For details about MPLS TE, see MPLS TE Configuration in the S9300, S9300E, and S9300X V200R010C00 Configuration Guide - MPLS.

Tunnel Policy

VPN services are transmitted over tunnels. LSPs are preferred in VPN service transmission by default, and only one LSP serves one VPN service.

When VPN services need to be transmitted over a specified TE tunnel or when load balancing needs to be performed among multiple tunnels to fully use network resources, tunnel policies need to be applied. Tunnel policies are classified into two types, tunnel type prioritization policy and tunnel binding policy. Both policies cannot be configured simultaneously. The following describes the two types of tunnel policies.

  • Tunnel type prioritization policy:

    Specifies the sequence in which each type of tunnel is selected and the number of tunnels participating in load balancing. Tunnels defined in a tunnel type prioritization policy are selected in sequence. The tunnels selected first are those listed earlier and in the Up state regardless of whether the tunnels are in use. Tunnels listed later are not selected unless load balancing is required or the tunnels specified first are all Down.

    For example, a tunnel policy defines the following rules:

    • Both CR-LSPs and LSPs can be used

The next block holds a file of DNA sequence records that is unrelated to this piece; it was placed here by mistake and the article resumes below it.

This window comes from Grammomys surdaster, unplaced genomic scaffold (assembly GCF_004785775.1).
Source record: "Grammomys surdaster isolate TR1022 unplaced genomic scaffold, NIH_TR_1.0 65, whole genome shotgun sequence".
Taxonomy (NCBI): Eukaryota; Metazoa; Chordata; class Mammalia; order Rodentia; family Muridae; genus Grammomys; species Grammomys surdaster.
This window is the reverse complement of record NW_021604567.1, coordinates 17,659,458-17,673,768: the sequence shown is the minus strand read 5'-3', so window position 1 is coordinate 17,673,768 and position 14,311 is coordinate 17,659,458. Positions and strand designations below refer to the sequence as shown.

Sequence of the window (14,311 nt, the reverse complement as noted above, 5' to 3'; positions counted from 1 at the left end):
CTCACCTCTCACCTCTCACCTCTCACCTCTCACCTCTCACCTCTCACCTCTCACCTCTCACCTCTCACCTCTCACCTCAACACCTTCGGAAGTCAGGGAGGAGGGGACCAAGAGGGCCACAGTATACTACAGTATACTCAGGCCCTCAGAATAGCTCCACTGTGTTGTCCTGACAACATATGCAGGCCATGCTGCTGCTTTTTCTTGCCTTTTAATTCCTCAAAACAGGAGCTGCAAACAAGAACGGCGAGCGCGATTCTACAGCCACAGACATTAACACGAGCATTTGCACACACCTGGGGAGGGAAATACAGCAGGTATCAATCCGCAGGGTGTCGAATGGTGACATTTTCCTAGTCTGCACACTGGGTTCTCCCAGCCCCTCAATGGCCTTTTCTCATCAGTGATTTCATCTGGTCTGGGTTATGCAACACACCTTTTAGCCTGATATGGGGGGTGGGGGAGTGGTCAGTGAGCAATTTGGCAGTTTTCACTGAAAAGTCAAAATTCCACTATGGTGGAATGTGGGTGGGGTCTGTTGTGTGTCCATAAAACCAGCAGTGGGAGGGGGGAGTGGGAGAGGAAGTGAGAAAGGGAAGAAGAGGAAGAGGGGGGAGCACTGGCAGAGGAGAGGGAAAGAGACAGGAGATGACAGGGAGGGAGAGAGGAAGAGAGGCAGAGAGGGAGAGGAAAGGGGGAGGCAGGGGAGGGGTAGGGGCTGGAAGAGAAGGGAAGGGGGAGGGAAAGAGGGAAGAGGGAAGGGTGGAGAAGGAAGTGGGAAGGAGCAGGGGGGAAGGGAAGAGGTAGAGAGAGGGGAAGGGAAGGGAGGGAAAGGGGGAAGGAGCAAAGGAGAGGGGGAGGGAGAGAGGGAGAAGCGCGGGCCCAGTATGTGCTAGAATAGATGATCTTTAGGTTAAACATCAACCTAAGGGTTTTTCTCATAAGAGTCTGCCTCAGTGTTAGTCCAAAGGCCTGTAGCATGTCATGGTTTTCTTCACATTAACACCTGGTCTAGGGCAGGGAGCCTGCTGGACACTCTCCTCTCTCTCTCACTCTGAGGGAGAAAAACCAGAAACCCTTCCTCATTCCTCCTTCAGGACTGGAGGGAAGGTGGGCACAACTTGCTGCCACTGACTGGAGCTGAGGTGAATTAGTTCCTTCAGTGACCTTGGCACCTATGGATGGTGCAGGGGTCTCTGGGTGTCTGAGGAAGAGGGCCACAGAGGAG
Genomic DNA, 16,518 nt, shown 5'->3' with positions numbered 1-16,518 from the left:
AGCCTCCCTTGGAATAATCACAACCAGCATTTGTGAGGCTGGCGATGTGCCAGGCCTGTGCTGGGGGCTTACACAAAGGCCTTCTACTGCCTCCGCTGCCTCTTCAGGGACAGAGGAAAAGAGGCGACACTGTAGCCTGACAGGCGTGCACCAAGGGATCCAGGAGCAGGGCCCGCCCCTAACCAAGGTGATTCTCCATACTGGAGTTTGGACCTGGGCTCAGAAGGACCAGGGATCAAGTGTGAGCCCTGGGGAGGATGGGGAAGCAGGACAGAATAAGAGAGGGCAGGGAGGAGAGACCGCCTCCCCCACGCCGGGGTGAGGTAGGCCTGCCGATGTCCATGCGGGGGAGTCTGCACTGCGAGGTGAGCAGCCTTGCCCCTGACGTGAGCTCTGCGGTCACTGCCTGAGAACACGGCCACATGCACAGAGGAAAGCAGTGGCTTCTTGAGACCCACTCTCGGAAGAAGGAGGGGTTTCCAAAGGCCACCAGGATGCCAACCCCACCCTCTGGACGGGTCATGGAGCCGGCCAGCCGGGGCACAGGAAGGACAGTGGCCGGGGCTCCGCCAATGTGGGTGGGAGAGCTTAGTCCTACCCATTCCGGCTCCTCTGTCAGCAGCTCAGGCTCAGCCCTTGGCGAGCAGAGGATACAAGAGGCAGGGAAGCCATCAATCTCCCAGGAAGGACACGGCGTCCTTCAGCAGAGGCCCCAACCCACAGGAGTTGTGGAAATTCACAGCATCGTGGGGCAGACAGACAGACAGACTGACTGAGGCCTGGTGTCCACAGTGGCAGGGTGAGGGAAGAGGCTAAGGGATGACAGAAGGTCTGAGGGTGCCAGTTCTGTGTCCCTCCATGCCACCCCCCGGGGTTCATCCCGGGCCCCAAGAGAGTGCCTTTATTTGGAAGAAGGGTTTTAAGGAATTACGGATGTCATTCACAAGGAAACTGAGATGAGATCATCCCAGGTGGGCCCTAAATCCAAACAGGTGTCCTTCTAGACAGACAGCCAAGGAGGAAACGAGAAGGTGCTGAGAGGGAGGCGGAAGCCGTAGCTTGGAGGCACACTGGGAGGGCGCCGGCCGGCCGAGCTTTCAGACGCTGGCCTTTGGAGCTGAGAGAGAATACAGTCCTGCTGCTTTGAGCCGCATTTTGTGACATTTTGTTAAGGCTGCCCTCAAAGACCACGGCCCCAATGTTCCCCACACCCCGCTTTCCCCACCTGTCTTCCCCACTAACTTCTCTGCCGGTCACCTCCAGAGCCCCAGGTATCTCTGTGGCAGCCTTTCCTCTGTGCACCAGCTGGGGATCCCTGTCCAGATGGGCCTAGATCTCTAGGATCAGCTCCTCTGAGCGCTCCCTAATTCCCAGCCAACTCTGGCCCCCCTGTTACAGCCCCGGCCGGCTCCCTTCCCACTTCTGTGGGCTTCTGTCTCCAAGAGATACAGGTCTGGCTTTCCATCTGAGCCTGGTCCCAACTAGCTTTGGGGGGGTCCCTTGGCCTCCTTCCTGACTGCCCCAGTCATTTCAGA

• CR-LSPs are prior to LSPs
    • Three tunnels participate in load balancing

    Tunnels are selected according to the following:

    • CR-LSPs in Up state are preferred.
    • If three or more CR-LSPs are Up, the three CR-LSPs listed earlier are selected.
    • If fewer than three CR-LSPs are Up, LSPs are selected. For example, if only one CR-LSP is Up, two LSP tunnels can be selected.
    • If only one LSP or none are Up, the existing tunnels in Up state are used. If more than two LSPs are Up, only the first two LSPs are selected.
    • If a protection group is configured for a TE tunnel (CR-LSP), the protection tunnel cannot be selected.
    • If a TE tunnel is reserved for tunnel binding, the TE tunnel cannot be selected.

    The tunnel type prioritization policy cannot specify the desired tunnels to use when multiple tunnels of the same type are available.